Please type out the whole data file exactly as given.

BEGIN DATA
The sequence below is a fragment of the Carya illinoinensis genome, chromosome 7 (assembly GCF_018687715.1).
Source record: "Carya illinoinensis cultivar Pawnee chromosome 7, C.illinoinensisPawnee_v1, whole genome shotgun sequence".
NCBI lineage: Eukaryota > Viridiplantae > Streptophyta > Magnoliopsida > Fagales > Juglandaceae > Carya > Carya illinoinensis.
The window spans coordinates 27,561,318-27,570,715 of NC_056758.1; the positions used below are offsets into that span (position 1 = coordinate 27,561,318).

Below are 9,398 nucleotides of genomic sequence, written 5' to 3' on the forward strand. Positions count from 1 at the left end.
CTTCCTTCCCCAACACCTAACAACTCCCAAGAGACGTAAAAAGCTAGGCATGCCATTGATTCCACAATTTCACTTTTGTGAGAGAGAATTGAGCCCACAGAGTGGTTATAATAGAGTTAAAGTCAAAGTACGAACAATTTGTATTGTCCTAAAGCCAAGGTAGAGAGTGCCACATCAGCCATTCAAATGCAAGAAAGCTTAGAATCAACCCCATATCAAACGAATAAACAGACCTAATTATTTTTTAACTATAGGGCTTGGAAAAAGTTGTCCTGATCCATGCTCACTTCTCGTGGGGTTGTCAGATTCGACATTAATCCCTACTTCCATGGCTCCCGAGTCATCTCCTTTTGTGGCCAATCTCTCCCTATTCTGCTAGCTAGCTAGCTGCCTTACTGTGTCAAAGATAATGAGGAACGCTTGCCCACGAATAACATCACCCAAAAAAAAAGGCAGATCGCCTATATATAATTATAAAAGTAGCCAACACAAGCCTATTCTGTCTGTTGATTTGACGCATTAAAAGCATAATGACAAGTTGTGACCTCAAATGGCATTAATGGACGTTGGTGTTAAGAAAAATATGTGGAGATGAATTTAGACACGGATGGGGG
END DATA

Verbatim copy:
The sequence below is a fragment of the Carya illinoinensis genome, chromosome 7 (assembly GCF_018687715.1).
Source record: "Carya illinoinensis cultivar Pawnee chromosome 7, C.illinoinensisPawnee_v1, whole genome shotgun sequence".
NCBI lineage: Eukaryota > Viridiplantae > Streptophyta > Magnoliopsida > Fagales > Juglandaceae > Carya > Carya illinoinensis.
The window spans coordinates 27,561,318-27,570,715 of NC_056758.1; the positions used below are offsets into that span (position 1 = coordinate 27,561,318).

Below are 9,398 nucleotides of genomic sequence, written 5' to 3' on the forward strand. Positions count from 1 at the left end.
CTTCCTTCCCCAACACCTAACAACTCCCAAGAGACGTAAAAAGCTAGGCATGCCATTGATTCCACAATTTCACTTTTGTGAGAGAGAATTGAGCCCACAGAGTGGTTATAATAGAGTTAAAGTCAAAGTACGAACAATTTGTATTGTCCTAAAGCCAAGGTAGAGAGTGCCACATCAGCCATTCAAATGCAAGAAAGCTTAGAATCAACCCCATATCAAACGAATAAACAGACCTAATTATTTTTTAACTATAGGGCTTGGAAAAAGTTGTCCTGATCCATGCTCACTTCTCGTGGGGTTGTCAGATTCGACATTAATCCCTACTTCCATGGCTCCCGAGTCATCTCCTTTTGTGGCCAATCTCTCCCTATTCTGCTAGCTAGCTAGCTGCCTTACTGTGTCAAAGATAATGAGGAACGCTTGCCCACGAATAACATCACCCAAAAAAAAAGGCAGATCGCCTATATATAATTATAAAAGTAGCCAACACAAGCCTATTCTGTCTGTTGATTTGACGCATTAAAAGCATAATGACAAGTTGTGACCTCAAATGGCATTAATGGACGTTGGTGTTAAGAAAAATATGTGGAGATGAATTTAGACACGGATGGGGG